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Food & Drink

This Is How To Cook With Seaweed At Home (Don't Be Afraid)

Seaweed is a nutritional superstar. It's a great source of iodine and antioxidants, both important nutrients for regulating health. And, beyond its superfood status, the salty vegetable spruces up any old dish with its unique texture and powerful salty flavor.

You might love the taste of seaweed, but only enjoy it in your dishes when you dine out. The unusual-looking packages of dried plants may appear more intimidating than intriguing, but it doesn't have to be this way. Once you get the lay of the land -- or sea -- you'll be perfectly prepped to whip up your own seaweed-starred dishes at home.

Here's the break down:

Nori

nori

Nori is the flaky, green seaweed used as a wrap for sushi. It's often used in miso soup and as a garnish on salads and fish. It usually comes toasted, sold in full sheets for sushi wrapping and snack-sized sheets to eat like chips.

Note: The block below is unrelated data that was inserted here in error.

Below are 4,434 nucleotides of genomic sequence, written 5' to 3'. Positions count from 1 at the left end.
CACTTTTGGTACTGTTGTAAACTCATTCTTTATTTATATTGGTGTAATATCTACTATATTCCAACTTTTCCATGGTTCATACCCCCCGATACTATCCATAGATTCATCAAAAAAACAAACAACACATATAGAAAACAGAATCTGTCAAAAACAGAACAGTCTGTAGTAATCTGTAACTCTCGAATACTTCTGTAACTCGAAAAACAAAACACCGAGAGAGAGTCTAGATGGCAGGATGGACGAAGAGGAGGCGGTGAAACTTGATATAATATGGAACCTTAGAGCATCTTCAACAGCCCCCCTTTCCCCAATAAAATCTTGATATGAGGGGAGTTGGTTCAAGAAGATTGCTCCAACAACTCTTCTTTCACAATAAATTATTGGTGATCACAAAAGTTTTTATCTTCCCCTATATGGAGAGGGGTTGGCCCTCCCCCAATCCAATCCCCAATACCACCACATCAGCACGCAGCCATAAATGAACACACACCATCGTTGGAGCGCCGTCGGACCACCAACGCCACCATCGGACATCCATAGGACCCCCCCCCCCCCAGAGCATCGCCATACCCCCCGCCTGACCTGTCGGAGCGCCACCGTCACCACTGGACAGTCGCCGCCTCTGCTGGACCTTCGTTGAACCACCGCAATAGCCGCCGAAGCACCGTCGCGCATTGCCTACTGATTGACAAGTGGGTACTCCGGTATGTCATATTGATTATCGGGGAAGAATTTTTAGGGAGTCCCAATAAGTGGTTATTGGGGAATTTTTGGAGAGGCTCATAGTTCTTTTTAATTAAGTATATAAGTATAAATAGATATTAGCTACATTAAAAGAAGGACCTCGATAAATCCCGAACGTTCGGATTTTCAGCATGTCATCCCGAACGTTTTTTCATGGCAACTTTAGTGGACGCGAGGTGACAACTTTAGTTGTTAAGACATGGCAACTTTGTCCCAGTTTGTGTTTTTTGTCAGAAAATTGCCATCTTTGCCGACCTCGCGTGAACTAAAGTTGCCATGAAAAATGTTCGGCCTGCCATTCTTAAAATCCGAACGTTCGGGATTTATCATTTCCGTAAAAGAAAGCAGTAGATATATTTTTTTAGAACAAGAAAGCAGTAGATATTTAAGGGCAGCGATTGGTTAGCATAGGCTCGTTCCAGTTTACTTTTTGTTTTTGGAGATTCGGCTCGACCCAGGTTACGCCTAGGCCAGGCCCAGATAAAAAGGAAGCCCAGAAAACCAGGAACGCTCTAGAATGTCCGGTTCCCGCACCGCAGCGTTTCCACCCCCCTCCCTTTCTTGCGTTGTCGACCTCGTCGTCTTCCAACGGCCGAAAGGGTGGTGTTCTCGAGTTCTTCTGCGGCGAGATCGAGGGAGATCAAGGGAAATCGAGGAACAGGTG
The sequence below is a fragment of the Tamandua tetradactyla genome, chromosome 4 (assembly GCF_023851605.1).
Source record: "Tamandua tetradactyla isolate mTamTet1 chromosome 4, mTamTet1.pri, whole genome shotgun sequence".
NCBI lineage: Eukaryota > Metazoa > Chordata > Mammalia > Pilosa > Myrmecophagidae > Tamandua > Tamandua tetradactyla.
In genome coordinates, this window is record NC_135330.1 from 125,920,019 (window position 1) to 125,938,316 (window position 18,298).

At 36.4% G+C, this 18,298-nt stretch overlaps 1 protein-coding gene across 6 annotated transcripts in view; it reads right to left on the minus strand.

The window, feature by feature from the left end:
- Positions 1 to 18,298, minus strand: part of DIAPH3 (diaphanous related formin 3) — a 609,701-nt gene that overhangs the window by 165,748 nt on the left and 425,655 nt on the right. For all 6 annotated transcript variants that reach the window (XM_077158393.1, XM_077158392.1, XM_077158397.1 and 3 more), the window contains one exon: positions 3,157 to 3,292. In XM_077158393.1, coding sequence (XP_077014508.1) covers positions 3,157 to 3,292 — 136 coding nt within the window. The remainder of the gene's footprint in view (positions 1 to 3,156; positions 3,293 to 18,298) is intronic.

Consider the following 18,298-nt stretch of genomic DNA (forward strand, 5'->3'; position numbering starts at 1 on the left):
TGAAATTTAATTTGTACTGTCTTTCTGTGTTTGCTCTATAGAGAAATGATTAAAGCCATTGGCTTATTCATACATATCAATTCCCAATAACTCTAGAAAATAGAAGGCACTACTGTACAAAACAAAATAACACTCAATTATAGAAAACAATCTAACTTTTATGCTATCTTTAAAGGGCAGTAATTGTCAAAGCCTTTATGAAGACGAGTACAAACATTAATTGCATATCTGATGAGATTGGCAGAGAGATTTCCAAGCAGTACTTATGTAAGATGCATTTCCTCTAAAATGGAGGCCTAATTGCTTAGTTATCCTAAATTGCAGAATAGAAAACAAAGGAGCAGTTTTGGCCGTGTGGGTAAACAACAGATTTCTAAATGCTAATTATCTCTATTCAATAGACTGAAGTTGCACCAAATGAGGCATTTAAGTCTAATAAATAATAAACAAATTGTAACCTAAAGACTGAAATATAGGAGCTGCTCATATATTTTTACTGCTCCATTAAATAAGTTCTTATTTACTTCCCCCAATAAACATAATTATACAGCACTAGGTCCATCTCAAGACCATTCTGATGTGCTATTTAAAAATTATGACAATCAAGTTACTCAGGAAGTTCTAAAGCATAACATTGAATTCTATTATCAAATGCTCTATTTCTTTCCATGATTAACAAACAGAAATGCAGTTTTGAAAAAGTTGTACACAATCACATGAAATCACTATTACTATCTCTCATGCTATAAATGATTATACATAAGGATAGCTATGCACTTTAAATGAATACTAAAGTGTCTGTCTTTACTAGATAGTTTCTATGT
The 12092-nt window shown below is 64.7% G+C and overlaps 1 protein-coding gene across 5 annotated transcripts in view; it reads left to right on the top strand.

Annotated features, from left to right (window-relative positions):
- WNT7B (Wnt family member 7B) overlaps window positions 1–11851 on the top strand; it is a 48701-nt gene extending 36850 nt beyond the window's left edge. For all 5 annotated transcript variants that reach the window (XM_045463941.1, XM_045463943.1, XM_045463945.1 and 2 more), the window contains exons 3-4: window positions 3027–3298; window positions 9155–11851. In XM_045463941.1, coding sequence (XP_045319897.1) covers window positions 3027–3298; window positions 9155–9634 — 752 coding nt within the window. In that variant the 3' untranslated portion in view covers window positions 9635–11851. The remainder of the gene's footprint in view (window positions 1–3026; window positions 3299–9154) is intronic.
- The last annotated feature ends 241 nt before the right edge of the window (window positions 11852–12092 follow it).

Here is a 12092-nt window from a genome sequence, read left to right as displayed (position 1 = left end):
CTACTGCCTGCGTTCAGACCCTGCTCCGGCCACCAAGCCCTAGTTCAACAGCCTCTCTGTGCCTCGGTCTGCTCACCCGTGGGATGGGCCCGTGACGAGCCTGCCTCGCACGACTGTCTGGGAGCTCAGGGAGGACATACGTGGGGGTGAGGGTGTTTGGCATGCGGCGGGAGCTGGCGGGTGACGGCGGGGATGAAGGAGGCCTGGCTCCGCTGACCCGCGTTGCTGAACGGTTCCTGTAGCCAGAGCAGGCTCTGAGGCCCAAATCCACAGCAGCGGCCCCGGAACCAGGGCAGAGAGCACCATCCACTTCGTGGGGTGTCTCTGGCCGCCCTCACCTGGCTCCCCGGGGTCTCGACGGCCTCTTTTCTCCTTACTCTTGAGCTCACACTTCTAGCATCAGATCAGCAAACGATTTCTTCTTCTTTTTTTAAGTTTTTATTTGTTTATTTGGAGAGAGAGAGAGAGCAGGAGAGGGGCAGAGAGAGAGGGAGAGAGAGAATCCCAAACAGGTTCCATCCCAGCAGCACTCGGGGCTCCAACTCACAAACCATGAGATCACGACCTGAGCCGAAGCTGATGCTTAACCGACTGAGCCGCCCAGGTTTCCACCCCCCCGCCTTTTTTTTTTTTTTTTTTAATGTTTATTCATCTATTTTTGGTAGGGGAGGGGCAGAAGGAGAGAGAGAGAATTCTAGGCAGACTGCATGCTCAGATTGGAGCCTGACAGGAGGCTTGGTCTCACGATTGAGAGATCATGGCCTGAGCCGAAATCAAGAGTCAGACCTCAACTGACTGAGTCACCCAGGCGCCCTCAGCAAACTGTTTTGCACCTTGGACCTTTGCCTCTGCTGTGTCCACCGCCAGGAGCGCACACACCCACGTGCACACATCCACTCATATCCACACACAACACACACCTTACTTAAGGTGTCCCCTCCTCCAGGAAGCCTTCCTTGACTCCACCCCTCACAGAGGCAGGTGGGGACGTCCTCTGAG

nori chips

Wakame

wakame

This little sea vegetable is the kind you'll typically find in seaweed salad and some miso soups. It is subtly sweet in taste and can be very flavorful. Wakame is generally sold dried and, when rehydrated, is incredibly absorbent; it grows in volume when added to liquid.

sunomono

Kombu

kombu

Kombu is commonly used as a main ingredient in a savory Japanese soup stock called dashi. It is also referred to as konbu, dashima or plain old kelp and is commonly sold dehydrated in thick, hard pieces.

ramen

Dulse

dulse

Dulse, also called sea lettuce flakes, is a red sea vegetable grown on the Atlantic Coast. It's commonly used in soups and stir-frys and eaten toasted as a crispy snack.

popcorn

Arame

arame

Arame might be the most distinct-looking seaweed of this bunch. It comes in dark brown string-like pieces and has a semi-sweet flavor. Like the others, arame is sold dehydrated and can be revived with liquid. It's incredibly versatile: top in on salads or sautée it in stir-frys and rice dishes.

arame

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